Heartbreaking video shows immigrant children being forced to testify alone in US court
ALYSSA Milano has shared a heartbreaking video of immigrant toddlers being forced to defend themselves in court.
“Oh my f***ing, God. Oh my f***ing, God. Oh my f***ing, God. Stop what you’re doing and watch this,” she wrote on Twitter. “If you’re ok with this unfollow me because you have no heart.”
The video — which was originally posted by Now This — shows children as young as three attempting to testify before a judge for their right to remain in the United States.
In one scene, a judge asks a small boy if he knows what a lawyer is, and he shakes his head.
In another, the same judge asks a girl if she’s a little nervous this morning. “Si,” she responds.
While the video is obviously staged — filming of court proceedings is not allowed — filmmaker Linda Freedman said the content was based on immigration hearings she attended, interviews with pro-bono attorneys and others who had experience with unaccompanied children.
“In recent years the number of unaccompanied immigrant children migrating to the United States has nearly tripled and they have no representation or legal counsel, leaving them vulnerable and alone,” she said.
The inspiration for the film came from the treatment of immigrant children she’s witnessed over the past four years — under both the Trump and Obama administrations.
Migrant children as young as three years old have reportedly been forced to appear in court for their own deportation proceedings.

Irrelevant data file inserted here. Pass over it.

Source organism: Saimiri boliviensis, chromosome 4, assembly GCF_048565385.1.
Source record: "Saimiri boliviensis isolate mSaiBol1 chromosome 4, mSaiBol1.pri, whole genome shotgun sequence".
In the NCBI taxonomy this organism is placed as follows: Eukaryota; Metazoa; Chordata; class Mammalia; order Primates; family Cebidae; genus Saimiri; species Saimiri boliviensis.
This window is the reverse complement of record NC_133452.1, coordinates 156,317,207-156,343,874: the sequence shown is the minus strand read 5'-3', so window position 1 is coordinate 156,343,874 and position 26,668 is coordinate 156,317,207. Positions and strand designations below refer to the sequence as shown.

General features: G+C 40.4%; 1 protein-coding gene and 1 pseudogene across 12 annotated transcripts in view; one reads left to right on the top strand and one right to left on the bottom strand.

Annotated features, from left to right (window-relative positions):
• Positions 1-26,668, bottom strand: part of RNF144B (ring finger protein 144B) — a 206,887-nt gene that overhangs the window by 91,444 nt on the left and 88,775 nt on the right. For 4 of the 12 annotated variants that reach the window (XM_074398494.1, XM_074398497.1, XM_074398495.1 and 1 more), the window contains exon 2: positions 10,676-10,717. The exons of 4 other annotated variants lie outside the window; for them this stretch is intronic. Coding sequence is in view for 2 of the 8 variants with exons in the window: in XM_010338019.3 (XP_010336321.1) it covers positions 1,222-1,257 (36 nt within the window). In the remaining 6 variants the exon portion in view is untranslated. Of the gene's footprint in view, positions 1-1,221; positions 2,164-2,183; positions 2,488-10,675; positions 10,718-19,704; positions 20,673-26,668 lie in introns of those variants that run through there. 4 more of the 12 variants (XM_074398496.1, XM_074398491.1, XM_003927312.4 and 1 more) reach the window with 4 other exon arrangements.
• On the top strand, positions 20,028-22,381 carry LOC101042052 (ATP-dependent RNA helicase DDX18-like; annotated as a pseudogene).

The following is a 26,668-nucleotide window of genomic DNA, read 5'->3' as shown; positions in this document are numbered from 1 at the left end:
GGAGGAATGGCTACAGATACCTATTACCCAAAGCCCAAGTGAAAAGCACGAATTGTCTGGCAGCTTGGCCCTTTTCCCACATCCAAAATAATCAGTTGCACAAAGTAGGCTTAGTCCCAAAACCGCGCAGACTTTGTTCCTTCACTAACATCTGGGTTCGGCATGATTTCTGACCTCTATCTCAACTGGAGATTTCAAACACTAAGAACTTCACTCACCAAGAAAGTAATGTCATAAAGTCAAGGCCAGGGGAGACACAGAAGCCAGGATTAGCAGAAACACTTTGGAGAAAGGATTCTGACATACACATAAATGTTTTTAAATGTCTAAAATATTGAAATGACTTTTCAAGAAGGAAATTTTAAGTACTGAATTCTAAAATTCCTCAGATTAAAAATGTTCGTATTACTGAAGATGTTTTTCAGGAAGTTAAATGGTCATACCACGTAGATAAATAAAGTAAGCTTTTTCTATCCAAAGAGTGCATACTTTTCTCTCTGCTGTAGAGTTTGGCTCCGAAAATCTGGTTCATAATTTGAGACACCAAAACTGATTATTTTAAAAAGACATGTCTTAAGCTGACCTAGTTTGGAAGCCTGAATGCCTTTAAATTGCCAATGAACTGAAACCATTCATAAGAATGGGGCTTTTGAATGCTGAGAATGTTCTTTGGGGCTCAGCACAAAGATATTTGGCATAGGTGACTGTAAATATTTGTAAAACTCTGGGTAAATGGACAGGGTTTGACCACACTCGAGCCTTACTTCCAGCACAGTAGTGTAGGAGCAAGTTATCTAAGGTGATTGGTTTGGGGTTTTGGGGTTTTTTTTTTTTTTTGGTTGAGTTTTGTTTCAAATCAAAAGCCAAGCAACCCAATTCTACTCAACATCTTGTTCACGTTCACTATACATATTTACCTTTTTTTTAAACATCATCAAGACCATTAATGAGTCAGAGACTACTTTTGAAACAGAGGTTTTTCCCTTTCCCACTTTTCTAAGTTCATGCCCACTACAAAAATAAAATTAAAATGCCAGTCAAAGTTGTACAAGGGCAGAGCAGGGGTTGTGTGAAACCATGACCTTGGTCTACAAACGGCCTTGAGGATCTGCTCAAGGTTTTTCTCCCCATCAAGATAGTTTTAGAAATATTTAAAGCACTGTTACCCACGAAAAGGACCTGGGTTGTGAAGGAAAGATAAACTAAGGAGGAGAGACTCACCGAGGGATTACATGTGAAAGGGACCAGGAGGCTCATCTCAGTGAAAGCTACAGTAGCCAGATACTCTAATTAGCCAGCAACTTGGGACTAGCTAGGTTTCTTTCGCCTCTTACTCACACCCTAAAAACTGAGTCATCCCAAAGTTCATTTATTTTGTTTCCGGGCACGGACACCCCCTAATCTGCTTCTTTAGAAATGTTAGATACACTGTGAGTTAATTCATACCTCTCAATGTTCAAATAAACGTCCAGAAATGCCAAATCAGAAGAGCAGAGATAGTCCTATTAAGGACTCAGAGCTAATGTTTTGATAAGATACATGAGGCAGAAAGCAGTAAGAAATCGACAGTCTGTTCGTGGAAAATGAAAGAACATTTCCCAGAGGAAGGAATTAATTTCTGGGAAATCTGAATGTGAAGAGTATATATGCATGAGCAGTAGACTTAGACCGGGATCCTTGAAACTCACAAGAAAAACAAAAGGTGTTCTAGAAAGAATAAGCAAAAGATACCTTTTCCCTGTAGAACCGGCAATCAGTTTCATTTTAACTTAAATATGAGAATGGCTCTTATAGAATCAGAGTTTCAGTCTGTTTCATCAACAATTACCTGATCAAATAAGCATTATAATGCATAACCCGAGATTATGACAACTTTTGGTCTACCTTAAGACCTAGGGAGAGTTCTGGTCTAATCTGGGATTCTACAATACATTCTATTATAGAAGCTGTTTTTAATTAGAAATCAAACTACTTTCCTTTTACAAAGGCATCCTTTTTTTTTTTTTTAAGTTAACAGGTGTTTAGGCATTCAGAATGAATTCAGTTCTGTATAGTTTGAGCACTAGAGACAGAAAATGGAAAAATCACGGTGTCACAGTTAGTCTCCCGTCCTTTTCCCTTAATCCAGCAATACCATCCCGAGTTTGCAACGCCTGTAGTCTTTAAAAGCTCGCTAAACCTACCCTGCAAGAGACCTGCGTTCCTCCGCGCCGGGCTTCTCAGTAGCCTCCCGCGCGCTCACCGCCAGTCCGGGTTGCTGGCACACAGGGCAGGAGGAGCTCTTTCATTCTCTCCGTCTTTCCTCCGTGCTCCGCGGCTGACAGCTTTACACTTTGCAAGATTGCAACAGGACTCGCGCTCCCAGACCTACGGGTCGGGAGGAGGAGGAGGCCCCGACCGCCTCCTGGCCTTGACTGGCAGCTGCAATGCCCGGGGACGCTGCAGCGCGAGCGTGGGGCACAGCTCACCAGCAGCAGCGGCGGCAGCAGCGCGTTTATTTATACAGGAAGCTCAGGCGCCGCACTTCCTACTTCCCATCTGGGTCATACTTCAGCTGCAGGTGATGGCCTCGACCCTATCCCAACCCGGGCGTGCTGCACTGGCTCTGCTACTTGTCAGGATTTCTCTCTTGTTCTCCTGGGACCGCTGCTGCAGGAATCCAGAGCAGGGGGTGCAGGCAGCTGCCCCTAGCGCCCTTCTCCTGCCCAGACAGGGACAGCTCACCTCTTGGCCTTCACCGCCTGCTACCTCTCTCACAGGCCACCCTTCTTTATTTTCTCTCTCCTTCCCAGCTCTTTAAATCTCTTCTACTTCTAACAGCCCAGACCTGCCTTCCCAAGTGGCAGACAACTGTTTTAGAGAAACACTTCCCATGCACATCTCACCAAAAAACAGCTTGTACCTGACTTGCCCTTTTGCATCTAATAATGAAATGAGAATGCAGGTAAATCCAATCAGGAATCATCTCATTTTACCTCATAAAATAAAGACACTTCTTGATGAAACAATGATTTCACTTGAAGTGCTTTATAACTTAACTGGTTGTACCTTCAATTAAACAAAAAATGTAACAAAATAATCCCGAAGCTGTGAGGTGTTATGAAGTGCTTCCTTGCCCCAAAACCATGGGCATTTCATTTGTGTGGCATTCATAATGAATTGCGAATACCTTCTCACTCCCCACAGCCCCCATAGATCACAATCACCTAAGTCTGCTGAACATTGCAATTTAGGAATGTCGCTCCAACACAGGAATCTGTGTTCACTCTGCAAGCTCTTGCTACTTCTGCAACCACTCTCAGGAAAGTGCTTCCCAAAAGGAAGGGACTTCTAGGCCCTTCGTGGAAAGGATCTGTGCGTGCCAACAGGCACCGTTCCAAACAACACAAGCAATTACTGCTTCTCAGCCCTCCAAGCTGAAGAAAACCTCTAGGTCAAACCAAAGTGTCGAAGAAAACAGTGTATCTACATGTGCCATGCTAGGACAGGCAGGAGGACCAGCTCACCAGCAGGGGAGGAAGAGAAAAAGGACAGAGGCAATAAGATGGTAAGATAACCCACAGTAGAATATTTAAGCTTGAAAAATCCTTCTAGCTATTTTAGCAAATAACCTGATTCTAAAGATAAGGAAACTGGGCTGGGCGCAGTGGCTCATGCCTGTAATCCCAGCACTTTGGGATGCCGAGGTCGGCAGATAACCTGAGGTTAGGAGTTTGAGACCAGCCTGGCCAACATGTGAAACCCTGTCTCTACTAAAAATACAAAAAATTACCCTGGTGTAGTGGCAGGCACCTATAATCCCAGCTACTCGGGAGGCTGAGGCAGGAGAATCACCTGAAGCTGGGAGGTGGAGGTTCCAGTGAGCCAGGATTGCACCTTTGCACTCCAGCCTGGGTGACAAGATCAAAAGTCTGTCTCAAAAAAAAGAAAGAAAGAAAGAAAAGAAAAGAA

Lindsay Toczylowski, executive director of Immigrant Defenders Law Center in Los Angeles told the Texas Tribune: “We were representing a three-year-old in court recently who had been separated from the parents. And the child — in the middle of the hearing — started climbing up on the table.
“It really highlighted the absurdity of what we’re doing with these kids.”
She said parents are generally tried along with young children and made to explain the circumstances that have led to them to seek asylum in the US.
But the children being detained under the “zero tolerance” policy are facing immigration proceedings without their parents by their side.
“The parent might be the only one who knows why they fled from the home country, and the child is in a disadvantageous position to defend themselves,” Ms Toczylowski said.
Under US law, children arrested for illegally entering the country have no right to a court-appointed lawyer, no access to interpreters — despite the fact that many don’t speak English — and no way to contact or communicate with a lawyer.